Courtney Braun (27) and her friend Brad White (26) from New York were busy posing for a photo in front of the India Gate on Sunday evening, few hours after the shootout at a tourist bus near Jama Masjid.
The two friends landed in Delhi on Saturday night for a five-week vacation and they have no intention of changing their plans. “We are visiting India for the first time and have plans to go to Agra, Haridwar and Kerala. There is no panic as such, I think we just need to be a little careful,” said Braun nonchalantly.
Most tourists visiting the country share their thoughts and feel that the shootout will not deter them from continuing with their holiday plans.
Standing near the Rashtrapati Bhavan, Raul Vega (52), a Chile national, was busy planning his 20-day visit to India with his guide. “We cannot stop travelling just because some miscreants decide to create terror and disrupt peace.”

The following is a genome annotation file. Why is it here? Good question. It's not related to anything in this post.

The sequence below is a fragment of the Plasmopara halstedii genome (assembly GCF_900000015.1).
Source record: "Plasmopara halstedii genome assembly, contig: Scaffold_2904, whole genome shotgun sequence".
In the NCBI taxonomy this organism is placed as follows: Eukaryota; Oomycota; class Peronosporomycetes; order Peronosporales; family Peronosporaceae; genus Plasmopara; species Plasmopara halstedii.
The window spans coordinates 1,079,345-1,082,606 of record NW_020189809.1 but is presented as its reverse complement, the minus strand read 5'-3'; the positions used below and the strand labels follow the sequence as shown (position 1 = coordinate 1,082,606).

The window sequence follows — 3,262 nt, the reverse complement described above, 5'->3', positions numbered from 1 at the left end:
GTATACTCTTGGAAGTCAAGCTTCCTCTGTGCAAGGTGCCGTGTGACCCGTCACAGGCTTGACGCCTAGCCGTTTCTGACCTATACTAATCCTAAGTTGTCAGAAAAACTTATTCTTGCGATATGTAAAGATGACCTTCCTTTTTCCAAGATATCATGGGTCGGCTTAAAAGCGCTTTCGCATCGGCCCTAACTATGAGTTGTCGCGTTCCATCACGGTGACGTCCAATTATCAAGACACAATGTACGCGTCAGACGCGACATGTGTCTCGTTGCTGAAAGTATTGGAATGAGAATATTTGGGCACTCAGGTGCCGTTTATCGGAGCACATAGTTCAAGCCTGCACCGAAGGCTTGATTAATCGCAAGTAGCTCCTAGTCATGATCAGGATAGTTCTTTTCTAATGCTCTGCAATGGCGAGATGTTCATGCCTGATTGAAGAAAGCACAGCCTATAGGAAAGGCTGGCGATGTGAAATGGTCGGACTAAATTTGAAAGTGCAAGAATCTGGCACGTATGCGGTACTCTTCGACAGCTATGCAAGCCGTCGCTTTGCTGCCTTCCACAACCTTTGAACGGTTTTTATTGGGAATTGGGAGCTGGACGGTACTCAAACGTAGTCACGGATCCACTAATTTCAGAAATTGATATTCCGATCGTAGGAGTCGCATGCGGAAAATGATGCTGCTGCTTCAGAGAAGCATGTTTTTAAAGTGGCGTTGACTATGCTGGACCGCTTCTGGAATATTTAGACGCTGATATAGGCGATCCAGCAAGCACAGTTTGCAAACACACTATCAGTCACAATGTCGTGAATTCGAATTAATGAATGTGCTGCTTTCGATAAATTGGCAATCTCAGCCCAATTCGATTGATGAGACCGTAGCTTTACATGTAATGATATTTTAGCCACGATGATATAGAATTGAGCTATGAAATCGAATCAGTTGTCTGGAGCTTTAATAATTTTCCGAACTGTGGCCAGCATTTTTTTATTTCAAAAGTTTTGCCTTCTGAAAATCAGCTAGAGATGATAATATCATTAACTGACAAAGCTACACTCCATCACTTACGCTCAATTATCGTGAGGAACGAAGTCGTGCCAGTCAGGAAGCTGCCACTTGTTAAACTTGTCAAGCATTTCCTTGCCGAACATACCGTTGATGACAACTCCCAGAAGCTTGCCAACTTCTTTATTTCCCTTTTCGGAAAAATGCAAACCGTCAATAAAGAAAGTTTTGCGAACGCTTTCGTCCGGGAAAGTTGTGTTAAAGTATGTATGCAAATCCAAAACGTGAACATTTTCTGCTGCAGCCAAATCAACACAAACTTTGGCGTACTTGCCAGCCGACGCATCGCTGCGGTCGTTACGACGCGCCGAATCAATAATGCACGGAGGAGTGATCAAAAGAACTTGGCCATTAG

But then there are others who are worried. Robin Järnmark, a 21-year old from Sweden who has been travelling across the country for the past nine weeks is perturbed by the shooting incident. “It is definitely a matter of concern, we didn't venture out today. But I don't think I will cut short my trip.”
Apart from tourists, foreign nationals who are staying in India for work also seem undeterred by the incident. “No part of the world today can be absolutely safe or unsafe. The threat of a terrorist attack is not unique to India,” said 21-year old Flavia Jolly from Britain who has been working with a NGO in the Capital for the past three months.
Taking cognizance of the incident, the US Embassy has issued a message to its citizens visiting the country. “US citizens are urged to always practice good security, maintain a heightened situational awareness and a low profile,” said the message.